According to this paper, quantum volume is defined by the width or number of QV layers of the largest random square circuit (with width equal to the number of layers) that a quantum processor can successfully run. The way I understand this definition is that the circuit must be a square one where on one axis we have the number of circuit layers and on the other the number of qubits. The definition of circuit layer is presented in the same paper: define a QV layer as one layer of permutation among qubits and one layer of pair-wise random SU(4) 2-qubit unitary gates.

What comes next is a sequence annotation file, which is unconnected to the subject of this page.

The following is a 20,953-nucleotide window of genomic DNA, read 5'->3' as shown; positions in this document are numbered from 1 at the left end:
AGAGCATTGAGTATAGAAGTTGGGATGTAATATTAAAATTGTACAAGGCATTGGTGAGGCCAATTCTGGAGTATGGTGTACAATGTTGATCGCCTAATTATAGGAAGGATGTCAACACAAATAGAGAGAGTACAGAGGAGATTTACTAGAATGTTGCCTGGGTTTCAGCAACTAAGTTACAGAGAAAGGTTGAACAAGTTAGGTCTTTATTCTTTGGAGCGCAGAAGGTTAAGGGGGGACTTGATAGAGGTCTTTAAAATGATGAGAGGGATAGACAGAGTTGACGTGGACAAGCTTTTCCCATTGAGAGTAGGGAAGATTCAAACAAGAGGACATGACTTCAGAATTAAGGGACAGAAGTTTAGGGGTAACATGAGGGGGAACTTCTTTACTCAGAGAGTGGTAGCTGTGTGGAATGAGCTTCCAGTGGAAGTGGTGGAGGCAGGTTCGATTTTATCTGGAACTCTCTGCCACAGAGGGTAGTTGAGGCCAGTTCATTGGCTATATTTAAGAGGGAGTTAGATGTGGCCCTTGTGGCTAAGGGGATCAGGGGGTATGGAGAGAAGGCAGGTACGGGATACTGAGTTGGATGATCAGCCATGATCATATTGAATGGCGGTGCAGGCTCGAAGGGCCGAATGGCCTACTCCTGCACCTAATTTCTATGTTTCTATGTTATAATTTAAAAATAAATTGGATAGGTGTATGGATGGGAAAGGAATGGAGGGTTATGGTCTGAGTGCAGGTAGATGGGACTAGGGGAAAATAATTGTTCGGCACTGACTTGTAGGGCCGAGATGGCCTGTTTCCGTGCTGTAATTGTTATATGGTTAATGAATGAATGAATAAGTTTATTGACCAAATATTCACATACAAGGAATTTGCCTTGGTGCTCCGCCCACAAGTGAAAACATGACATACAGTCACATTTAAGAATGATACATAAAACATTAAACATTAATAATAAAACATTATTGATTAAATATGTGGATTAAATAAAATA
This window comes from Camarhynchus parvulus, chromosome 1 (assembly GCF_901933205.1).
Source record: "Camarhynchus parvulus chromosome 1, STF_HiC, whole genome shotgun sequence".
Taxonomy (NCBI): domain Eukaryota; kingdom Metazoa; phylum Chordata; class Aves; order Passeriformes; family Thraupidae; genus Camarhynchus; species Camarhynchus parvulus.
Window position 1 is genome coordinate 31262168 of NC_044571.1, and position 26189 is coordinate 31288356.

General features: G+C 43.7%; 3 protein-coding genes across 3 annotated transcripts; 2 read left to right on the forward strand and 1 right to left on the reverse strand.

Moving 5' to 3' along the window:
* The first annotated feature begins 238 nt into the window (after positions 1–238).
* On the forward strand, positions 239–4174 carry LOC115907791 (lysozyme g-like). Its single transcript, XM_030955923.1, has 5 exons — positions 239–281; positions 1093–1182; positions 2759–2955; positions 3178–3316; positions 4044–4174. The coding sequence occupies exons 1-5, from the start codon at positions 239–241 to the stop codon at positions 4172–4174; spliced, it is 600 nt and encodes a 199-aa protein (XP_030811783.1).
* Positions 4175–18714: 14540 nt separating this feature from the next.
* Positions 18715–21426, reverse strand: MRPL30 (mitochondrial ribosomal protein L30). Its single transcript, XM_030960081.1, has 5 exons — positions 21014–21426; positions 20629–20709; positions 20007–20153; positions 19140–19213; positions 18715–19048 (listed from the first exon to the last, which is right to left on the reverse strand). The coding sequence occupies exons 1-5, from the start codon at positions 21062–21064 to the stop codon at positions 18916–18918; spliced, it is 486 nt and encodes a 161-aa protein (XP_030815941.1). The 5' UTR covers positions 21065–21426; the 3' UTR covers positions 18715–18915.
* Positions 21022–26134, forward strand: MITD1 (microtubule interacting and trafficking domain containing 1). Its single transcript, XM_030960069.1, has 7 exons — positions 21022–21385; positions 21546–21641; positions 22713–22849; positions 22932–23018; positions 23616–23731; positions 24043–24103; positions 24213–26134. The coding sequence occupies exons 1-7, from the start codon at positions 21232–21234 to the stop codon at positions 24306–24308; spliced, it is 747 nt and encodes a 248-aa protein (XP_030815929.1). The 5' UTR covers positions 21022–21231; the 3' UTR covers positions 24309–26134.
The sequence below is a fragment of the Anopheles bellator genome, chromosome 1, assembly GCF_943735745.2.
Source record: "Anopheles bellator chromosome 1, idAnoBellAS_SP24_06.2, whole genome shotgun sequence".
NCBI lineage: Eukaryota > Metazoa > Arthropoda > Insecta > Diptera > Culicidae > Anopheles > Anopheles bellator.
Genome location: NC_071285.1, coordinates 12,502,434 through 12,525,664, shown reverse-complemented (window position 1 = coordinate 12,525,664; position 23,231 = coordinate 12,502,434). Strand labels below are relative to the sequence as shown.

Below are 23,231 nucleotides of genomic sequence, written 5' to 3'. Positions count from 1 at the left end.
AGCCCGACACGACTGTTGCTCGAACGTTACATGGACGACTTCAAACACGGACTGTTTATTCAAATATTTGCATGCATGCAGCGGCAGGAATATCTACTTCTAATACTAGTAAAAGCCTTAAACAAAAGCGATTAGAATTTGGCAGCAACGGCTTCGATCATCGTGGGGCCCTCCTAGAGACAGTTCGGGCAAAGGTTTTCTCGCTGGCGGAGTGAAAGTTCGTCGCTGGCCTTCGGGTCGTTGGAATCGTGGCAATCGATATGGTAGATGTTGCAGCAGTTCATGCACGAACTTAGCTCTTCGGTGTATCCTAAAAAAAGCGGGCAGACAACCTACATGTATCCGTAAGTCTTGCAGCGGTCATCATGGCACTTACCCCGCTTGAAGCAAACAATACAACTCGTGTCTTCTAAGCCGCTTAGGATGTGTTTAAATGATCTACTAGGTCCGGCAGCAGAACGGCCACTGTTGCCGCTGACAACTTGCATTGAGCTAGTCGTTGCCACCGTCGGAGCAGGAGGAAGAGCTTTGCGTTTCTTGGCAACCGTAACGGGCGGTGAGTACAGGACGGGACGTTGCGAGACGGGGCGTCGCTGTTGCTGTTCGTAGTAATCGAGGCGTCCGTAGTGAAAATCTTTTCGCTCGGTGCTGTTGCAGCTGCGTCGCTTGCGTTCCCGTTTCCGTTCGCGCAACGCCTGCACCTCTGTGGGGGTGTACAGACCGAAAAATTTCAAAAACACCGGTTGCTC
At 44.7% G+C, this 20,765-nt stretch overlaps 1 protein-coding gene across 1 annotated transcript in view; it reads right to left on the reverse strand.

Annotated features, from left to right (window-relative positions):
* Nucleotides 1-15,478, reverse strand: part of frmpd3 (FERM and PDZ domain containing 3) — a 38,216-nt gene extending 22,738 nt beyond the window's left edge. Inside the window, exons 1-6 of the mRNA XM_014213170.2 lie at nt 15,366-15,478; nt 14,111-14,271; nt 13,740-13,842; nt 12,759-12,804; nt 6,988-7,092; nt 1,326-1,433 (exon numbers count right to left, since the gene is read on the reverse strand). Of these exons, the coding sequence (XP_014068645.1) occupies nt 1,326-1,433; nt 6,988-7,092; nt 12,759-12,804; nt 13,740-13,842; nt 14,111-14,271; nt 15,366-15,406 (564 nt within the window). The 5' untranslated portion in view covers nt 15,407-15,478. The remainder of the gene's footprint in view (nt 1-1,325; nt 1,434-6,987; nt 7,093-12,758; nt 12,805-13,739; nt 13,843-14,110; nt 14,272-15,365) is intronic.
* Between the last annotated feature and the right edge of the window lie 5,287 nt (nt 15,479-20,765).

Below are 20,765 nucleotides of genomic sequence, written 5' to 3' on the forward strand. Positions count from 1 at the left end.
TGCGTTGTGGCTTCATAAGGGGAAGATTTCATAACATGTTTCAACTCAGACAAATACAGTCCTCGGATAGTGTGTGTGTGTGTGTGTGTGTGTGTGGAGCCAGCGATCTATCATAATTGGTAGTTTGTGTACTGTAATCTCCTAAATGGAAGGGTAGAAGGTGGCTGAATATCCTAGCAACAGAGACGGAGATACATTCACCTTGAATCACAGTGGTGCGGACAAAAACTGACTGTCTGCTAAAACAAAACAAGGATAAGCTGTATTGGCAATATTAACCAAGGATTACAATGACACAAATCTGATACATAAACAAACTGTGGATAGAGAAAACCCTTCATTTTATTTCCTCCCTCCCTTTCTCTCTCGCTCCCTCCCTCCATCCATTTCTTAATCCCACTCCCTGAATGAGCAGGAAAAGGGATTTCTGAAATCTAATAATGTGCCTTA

From the definitions above, I would say that the quantum volume of a quantum computer cannot be larger than the number of qubits. However, in the same paper, at Figure 4, a 5 qubit device is specified as having a quantum volume of 32. What am I missing here?


1 Answer 1


If $N$ is the number of QV layers that a quantum processor can successfully run (and therefore the number of qubits of the QV circuit), the QV is actually given by $2^N$, so a QV of $32=2^5$ means $5$ qubits/layers.

The reasoning behind this is to highlight the dimension of the corresponding Hilbert space and the complexity of simulating these circuits classically.


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